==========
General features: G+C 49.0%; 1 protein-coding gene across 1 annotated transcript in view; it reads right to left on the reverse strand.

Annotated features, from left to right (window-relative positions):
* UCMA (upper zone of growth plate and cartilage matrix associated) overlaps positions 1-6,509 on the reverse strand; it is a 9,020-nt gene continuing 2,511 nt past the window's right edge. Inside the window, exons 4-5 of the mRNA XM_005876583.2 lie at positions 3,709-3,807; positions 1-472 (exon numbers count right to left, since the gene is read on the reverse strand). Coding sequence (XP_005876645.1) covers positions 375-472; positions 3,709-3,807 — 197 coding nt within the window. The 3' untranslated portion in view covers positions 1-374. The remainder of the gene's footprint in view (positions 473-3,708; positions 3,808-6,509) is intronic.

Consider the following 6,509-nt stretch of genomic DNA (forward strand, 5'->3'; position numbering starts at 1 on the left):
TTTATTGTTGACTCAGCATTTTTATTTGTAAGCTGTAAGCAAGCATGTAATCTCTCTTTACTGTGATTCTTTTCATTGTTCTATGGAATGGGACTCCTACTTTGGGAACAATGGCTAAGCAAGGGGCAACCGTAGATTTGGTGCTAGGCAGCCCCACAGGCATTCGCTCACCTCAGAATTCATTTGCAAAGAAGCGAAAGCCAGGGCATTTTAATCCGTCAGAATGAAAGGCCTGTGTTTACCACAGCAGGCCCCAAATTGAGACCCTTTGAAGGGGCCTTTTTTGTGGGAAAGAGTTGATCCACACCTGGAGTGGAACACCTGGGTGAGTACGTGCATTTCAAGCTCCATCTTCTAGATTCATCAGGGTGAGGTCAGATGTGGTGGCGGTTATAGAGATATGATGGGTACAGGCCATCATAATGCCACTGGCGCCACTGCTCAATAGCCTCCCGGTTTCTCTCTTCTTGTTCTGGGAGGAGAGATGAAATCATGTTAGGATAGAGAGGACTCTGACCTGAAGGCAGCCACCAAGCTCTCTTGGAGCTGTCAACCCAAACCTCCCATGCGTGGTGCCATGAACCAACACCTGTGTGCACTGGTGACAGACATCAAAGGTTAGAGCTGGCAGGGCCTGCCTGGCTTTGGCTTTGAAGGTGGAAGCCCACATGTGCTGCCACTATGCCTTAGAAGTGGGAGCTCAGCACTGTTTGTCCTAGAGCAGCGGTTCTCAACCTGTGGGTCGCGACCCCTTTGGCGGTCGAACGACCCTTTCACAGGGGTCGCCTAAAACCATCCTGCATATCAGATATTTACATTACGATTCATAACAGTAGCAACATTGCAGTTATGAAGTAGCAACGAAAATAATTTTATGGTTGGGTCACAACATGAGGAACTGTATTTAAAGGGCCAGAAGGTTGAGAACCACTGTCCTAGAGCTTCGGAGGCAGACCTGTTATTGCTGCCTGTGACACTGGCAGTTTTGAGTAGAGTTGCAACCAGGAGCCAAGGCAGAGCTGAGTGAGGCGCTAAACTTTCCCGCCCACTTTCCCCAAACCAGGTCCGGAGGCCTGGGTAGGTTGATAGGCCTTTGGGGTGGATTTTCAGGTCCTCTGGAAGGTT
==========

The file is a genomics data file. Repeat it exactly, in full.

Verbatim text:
General features: G+C 49.0%; 1 protein-coding gene across 1 annotated transcript in view; it reads right to left on the reverse strand.

Annotated features, from left to right (window-relative positions):
* UCMA (upper zone of growth plate and cartilage matrix associated) overlaps positions 1-6,509 on the reverse strand; it is a 9,020-nt gene continuing 2,511 nt past the window's right edge. Inside the window, exons 4-5 of the mRNA XM_005876583.2 lie at positions 3,709-3,807; positions 1-472 (exon numbers count right to left, since the gene is read on the reverse strand). Coding sequence (XP_005876645.1) covers positions 375-472; positions 3,709-3,807 — 197 coding nt within the window. The 3' untranslated portion in view covers positions 1-374. The remainder of the gene's footprint in view (positions 473-3,708; positions 3,808-6,509) is intronic.

Consider the following 6,509-nt stretch of genomic DNA (forward strand, 5'->3'; position numbering starts at 1 on the left):
TTTATTGTTGACTCAGCATTTTTATTTGTAAGCTGTAAGCAAGCATGTAATCTCTCTTTACTGTGATTCTTTTCATTGTTCTATGGAATGGGACTCCTACTTTGGGAACAATGGCTAAGCAAGGGGCAACCGTAGATTTGGTGCTAGGCAGCCCCACAGGCATTCGCTCACCTCAGAATTCATTTGCAAAGAAGCGAAAGCCAGGGCATTTTAATCCGTCAGAATGAAAGGCCTGTGTTTACCACAGCAGGCCCCAAATTGAGACCCTTTGAAGGGGCCTTTTTTGTGGGAAAGAGTTGATCCACACCTGGAGTGGAACACCTGGGTGAGTACGTGCATTTCAAGCTCCATCTTCTAGATTCATCAGGGTGAGGTCAGATGTGGTGGCGGTTATAGAGATATGATGGGTACAGGCCATCATAATGCCACTGGCGCCACTGCTCAATAGCCTCCCGGTTTCTCTCTTCTTGTTCTGGGAGGAGAGATGAAATCATGTTAGGATAGAGAGGACTCTGACCTGAAGGCAGCCACCAAGCTCTCTTGGAGCTGTCAACCCAAACCTCCCATGCGTGGTGCCATGAACCAACACCTGTGTGCACTGGTGACAGACATCAAAGGTTAGAGCTGGCAGGGCCTGCCTGGCTTTGGCTTTGAAGGTGGAAGCCCACATGTGCTGCCACTATGCCTTAGAAGTGGGAGCTCAGCACTGTTTGTCCTAGAGCAGCGGTTCTCAACCTGTGGGTCGCGACCCCTTTGGCGGTCGAACGACCCTTTCACAGGGGTCGCCTAAAACCATCCTGCATATCAGATATTTACATTACGATTCATAACAGTAGCAACATTGCAGTTATGAAGTAGCAACGAAAATAATTTTATGGTTGGGTCACAACATGAGGAACTGTATTTAAAGGGCCAGAAGGTTGAGAACCACTGTCCTAGAGCTTCGGAGGCAGACCTGTTATTGCTGCCTGTGACACTGGCAGTTTTGAGTAGAGTTGCAACCAGGAGCCAAGGCAGAGCTGAGTGAGGCGCTAAACTTTCCCGCCCACTTTCCCCAAACCAGGTCCGGAGGCCTGGGTAGGTTGATAGGCCTTTGGGGTGGATTTTCAGGTCCTCTGGAAGGTT